The agreement includes plans for convention security provided by the city, as well as details around preliminary preparations and logistics for the convention, such as road closures.
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Lafayette Crump is the commissioner of city development for Milwaukee. He said during the committee meeting the RNC would elevate the city’s image.
"It's going to show the nation and the world what a beautiful, vibrant, diverse city we have, and it's not just for the week of the convention, but it is for the days, weeks, months and years, frankly, leading up to the convention, and for a long time to come afterwards," Crump said.
Community groups have called on the city to reject the convention, saying in a series of open letters that the convention would not bring the financial windfall hoped for. The groups also said that Republican priorities don’t align with the priorities of Milwaukeeans.
Christine Neumann-Ortiz is the executive director of Voces de la Frontera Action, a group that "(fights) for the rights of low wage and immigrant workers," according to its website. Voces is one of five groups to sign on to the open letters.
She said Milwaukee is a working-class city.
"Under a new leadership ... there is a lot of hope that we can be smart about changing the direction of where we go to ensure that we are not just building up economically, but we're also challenging ... policies that contribute to some of the most shameful racial disparities in the country," Neumann-Ortiz said, referring to Mayor Johnson.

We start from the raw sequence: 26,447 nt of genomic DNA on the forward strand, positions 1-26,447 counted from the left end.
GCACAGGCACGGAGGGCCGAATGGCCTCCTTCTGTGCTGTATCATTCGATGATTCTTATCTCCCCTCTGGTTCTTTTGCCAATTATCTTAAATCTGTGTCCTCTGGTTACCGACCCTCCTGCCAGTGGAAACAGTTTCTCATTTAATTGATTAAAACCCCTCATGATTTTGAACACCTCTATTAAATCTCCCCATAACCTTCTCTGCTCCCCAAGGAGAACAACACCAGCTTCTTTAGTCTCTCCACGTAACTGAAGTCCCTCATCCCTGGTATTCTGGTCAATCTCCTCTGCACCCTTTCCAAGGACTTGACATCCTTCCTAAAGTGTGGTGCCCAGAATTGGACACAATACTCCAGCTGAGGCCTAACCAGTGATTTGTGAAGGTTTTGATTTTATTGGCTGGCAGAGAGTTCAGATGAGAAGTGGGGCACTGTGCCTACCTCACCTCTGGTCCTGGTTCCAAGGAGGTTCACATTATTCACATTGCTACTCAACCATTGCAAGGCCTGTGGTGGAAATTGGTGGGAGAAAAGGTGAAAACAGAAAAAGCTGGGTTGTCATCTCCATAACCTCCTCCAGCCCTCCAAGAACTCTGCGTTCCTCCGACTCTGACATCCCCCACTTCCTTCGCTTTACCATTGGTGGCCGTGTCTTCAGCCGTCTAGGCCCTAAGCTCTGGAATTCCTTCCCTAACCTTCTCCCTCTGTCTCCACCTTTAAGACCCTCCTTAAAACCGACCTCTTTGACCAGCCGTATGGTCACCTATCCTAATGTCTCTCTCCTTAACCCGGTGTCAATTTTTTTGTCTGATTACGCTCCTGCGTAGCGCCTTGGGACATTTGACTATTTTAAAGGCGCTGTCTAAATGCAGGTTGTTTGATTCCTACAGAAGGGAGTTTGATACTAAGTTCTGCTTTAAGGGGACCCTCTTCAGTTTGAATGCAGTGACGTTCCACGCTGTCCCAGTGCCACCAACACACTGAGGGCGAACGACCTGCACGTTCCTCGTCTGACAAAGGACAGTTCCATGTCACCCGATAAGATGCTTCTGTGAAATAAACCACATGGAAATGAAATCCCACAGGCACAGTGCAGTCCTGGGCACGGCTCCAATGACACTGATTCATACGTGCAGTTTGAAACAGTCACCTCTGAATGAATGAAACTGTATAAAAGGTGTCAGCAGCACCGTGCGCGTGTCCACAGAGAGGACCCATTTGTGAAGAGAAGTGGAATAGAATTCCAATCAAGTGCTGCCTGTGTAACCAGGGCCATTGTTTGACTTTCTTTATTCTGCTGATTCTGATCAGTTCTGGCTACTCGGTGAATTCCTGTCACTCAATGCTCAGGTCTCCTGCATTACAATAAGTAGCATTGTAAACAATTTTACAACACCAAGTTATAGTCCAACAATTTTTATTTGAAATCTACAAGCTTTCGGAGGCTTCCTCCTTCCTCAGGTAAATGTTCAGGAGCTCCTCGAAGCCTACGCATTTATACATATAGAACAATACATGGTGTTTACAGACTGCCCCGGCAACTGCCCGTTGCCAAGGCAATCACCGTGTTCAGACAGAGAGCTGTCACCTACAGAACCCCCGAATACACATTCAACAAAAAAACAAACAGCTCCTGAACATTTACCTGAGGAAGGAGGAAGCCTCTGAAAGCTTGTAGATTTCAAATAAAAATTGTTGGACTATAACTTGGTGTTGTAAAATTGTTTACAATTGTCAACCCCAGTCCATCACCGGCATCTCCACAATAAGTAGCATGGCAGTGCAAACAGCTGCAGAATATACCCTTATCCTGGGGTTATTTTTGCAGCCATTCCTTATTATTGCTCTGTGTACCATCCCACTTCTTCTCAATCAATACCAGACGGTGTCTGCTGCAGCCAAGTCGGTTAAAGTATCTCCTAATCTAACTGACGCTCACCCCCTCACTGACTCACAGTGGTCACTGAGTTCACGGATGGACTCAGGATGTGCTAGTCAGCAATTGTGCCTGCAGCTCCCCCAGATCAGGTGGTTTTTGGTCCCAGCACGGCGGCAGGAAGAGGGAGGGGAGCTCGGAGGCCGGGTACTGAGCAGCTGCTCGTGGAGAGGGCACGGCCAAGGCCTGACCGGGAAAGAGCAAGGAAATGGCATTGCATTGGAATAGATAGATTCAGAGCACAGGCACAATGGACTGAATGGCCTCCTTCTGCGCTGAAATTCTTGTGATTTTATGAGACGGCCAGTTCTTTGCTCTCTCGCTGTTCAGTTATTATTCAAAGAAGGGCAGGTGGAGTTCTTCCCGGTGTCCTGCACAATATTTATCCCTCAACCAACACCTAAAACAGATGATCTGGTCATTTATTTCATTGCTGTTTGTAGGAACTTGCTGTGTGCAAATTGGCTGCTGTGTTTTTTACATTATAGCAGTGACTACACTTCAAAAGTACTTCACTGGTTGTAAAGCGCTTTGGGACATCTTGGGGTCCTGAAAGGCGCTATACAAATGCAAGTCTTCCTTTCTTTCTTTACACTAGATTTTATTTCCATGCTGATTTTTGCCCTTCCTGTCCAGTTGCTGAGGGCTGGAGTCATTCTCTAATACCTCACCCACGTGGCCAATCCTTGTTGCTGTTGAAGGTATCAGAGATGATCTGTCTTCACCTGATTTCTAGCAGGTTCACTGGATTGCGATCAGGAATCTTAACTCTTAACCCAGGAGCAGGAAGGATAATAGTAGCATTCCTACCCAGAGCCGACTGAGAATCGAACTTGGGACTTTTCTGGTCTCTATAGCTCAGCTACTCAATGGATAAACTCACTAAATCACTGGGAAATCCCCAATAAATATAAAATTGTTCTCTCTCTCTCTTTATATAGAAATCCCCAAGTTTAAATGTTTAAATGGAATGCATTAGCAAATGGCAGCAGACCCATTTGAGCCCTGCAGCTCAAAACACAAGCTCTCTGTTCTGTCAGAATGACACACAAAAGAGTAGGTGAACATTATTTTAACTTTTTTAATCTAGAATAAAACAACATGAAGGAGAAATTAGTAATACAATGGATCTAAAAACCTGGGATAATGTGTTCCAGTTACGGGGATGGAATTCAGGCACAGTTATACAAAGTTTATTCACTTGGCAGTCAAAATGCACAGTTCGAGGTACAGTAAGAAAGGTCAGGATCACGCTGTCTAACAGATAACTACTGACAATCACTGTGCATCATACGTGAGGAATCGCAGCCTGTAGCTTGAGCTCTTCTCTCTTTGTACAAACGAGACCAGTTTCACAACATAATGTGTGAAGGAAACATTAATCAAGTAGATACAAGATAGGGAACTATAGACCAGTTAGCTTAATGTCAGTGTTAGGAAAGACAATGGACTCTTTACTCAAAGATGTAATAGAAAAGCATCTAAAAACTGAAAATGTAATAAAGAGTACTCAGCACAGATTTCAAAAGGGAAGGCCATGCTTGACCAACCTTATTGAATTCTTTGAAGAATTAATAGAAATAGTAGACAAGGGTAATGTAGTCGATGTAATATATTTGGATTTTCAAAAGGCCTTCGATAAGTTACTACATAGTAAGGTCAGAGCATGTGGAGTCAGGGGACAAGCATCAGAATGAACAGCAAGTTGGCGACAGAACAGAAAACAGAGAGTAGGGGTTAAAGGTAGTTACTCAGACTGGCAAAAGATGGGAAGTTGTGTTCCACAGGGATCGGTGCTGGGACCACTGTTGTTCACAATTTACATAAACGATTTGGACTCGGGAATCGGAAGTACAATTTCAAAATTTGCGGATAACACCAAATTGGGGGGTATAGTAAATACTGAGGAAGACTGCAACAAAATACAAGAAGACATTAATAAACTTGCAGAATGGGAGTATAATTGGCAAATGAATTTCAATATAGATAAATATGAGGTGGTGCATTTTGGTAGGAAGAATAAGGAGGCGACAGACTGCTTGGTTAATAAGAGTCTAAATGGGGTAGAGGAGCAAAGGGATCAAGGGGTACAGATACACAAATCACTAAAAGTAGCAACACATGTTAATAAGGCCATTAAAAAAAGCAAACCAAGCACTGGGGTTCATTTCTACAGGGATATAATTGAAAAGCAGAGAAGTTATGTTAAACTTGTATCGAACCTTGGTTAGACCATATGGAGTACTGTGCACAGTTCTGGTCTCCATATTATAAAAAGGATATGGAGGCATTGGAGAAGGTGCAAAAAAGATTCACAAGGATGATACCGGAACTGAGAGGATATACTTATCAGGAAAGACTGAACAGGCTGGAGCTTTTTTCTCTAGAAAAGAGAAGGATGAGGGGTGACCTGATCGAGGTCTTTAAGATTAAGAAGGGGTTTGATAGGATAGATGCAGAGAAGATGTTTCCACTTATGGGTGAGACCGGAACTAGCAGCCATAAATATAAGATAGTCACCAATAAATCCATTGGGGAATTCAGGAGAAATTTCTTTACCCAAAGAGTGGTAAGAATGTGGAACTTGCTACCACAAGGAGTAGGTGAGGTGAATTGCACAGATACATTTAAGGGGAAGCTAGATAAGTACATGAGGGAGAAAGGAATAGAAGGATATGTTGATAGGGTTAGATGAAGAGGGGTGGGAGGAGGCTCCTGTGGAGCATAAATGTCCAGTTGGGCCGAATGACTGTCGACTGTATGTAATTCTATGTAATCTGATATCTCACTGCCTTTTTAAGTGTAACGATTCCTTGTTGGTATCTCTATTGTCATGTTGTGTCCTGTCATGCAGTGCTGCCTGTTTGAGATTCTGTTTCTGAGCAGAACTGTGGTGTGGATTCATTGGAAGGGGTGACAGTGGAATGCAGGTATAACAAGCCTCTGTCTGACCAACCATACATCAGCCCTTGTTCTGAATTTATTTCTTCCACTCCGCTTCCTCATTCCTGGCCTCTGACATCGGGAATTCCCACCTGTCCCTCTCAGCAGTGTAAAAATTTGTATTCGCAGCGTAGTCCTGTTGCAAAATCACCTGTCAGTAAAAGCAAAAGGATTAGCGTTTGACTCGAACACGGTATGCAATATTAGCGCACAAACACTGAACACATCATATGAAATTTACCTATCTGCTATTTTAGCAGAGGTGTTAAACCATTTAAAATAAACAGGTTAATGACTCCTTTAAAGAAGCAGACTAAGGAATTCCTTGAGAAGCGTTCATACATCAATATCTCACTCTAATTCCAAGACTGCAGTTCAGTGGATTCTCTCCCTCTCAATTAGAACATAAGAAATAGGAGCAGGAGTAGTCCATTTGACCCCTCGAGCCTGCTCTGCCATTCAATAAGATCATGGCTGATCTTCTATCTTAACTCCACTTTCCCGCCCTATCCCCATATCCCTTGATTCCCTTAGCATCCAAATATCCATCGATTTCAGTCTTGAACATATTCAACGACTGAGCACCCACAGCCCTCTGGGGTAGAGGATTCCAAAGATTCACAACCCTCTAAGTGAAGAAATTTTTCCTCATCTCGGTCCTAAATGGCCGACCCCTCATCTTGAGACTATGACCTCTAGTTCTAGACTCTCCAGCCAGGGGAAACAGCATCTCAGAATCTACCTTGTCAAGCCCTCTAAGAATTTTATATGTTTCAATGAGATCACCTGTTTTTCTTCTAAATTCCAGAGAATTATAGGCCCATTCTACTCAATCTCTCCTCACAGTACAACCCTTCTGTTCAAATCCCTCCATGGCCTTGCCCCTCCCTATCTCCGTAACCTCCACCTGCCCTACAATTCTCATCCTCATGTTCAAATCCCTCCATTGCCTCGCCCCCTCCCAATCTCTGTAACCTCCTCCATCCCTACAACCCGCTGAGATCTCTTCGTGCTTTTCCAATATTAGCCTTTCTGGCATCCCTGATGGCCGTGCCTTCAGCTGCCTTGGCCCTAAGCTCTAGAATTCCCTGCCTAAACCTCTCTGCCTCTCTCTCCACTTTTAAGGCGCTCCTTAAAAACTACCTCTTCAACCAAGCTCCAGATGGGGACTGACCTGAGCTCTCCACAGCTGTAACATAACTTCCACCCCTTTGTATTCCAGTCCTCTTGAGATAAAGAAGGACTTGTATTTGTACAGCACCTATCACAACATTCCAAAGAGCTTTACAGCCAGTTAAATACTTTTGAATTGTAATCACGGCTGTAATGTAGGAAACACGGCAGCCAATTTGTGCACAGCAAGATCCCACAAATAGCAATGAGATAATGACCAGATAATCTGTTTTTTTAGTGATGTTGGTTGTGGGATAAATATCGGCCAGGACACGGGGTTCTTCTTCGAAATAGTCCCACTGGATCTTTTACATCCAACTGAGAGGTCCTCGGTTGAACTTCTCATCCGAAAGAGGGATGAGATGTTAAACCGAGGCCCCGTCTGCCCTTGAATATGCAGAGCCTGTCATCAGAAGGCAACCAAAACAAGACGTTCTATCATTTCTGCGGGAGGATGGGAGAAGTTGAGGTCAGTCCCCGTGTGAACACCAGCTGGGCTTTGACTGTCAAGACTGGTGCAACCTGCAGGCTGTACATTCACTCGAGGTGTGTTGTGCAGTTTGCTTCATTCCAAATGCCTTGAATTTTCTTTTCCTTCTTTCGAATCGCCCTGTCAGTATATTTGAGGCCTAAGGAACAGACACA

Speaking to reporters Tuesday, Johnson said while he understood the concerns outlined in the initial open letter, he views drawing the convention to the city as a "business decision."
"Just because the city of Milwaukee would play host ... doesn’t mean that individuals, elected or not, are signing up for the platform of the Republican Party," Johnson said.
Johnson said the convention would aid the city’s economic development in the long term, helping hospitality and tourism workers in particular.
"It’ll put Milwaukee in a position where more large-scale events will then come back to Milwaukee," Johnson said. "This is a positive loop, and that’s what the RNC means to me."
Neumann-Ortiz said bringing the RNC to Milwaukee is counter to goals of equality and economic development.
"The image that they want is not the image that they’re going to get," Neumann-Ortiz said. "Any business decision needs to take into account our values about the kind of city we want to have, the kind of state we want to have."
The Wisconsin Republican Party did not respond to a request for comment.
The city’s efforts to host the RNC follow in the wake of the 2020 Democratic National Convention that was set to be held in Milwaukee. In 2019, Milwaukee beat Houston and Miami to host it, but COVID-19 caused the convention to go mostly virtual and the city to lose out on millions of dollars.
The convention would have drawn an estimated 50,000 people to Milwaukee, and it was expected to have an economic impact of $200 million, as Wisconsin Public Radio previously reported.